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Rudolph Hucker
521124.  Fri Mar 13, 2009 4:37 am Reply with quote

My disparagement of cats and dogs is in equal proportion to their individual propensity to kill or maim children.

Cats rarely rise above nuisance value and I quite like the fact that they help keep the noisy, messy birds out of my garden but I wouldn't miss them if they were to contract a contagious form of feline brain-rot and die out.

521271.  Fri Mar 13, 2009 10:46 am Reply with quote

Rudolph Hucker wrote:
Interesting stuff but I still wouldn't trust one.

When they do maul/kill children (and they do) the owners always seem bemused and say things like 'it's so out of character, Biffo has always played nicely with children before now; no-one could have foreseen this tragedy'

No, it's not out of character and a one-eyed man looking down the wrong end of a broken telescope could have foreseen it.

And yet strangely it is still an extremely rare event. Given the number of dogs kept as pets in this country you would expect this kind of attack as a daily occurance if it was "in character". Cut through the hysterical canophonbia and you find that any given child is at much higher risk of being knocked down by a car, suckered into a drug habit or just the victim of an accident in the home. In fact the evidence shows that a child is at much higher risk of injury or death as a result of an attack by its parents than by its pet.


521427.  Fri Mar 13, 2009 3:10 pm Reply with quote

...and you don't see people putting parents to death because they injured/killed their own child.

522796.  Mon Mar 16, 2009 8:14 am Reply with quote

I read an interesting story about a dog in the 1870s who lived in a remote sheep ranch in New Mexico.

It seems that visitors to this ranch discovered the solitary rancher dead in his hut. His records showed that he had been dead two years, but his flocks had actually increased since his death. How was this possible?

His dog had been tending the flocks in his absence. The rancher had trained him to drive the flocks to their pasture in the morning, guard them all day, and return them to their fold at night, and he'd continued these duties when the rancher disappeared, killing some sheep as necessary for food but faithfully tending the rest.

According to reports, in 1879 the New Mexico legislature awarded the dog a pension for life as a reward for his fidelity, "and no doubt as an encouragement to all other shepherd dogs in that territory to be good and faithful."

There's a report into the incident in the "Anti-Vivisectionist" paper of December 1880 and a further mention on page 102 of "Handy Help, No.1" by Albert Plympton Southwick, published in 1886.

947682.  Fri Oct 26, 2012 6:17 pm Reply with quote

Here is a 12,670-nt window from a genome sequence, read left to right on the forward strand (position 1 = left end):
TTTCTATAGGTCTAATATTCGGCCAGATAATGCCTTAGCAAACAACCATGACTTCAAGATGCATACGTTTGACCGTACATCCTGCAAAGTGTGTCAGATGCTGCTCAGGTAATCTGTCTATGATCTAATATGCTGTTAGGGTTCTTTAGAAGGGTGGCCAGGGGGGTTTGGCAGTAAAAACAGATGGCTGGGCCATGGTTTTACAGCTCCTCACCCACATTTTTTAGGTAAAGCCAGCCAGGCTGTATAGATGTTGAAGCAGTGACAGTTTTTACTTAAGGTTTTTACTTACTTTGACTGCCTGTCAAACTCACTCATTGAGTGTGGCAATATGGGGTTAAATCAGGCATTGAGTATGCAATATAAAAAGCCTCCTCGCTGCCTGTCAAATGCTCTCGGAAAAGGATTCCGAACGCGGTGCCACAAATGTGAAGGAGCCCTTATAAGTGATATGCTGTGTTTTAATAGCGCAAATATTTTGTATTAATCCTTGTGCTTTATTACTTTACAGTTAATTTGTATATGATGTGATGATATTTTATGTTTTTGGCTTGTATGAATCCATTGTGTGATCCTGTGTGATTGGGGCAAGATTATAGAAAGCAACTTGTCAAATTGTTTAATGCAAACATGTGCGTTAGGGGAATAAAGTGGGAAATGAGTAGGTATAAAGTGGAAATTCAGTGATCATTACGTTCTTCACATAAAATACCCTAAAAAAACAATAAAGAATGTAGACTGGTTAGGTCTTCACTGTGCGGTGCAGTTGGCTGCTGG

Rudolph Hucker wrote:
Aren't akitas Japanese fighting dogs?

If so, why would anyone want to own one? (Apart from taking part in dog fighting in Japan)

I recommend you read up on the race and also watch the film "Hachiko: a dogs story" which is based on a very true story. Of course, you might say that I'm now basing my view on the dog race just from this one akita, but then again, I might say the same about you.

Rudolph Hucker
947688.  Fri Oct 26, 2012 7:21 pm Reply with quote

Interesting to note that in your opinion this is 'very' true as opposed to those stories which are true mostly but also made up a bit.

947690.  Fri Oct 26, 2012 7:48 pm Reply with quote

It was merely a side comment on how films are often said to be based on a true story, when only small parts or the idea of it is. Which is not at all what this topic is about.

Oceans Edge
980303.  Sun Mar 10, 2013 9:36 am Reply with quote

This is one of the best videos I've seen done of the Italian Water Rescue Dogs (the Eukanuba series touched on it, and Martin Clune's series never even mentioned them) - frankly (yes I know personal bias and all that....) I think it some of the coolest dog training / dog work out there. (Also I know one of their volunteers and her dogs through the Newfoundland forum I'm on). As a volunteer run training facility, anyone who can a) meet the entrance requirements and b) afford the fee can go train with them.

Cruft's Magazine - Return of the Sea Dog

It is a bit shy on the history of the two breeds - which yes, both came out of Newfoundland - but they share a common ancestor in Newfoundland - the now extinct St John's Water Dog. But it's a beautiful video of just how much FUN these dogs have doing the work they were designed to do!


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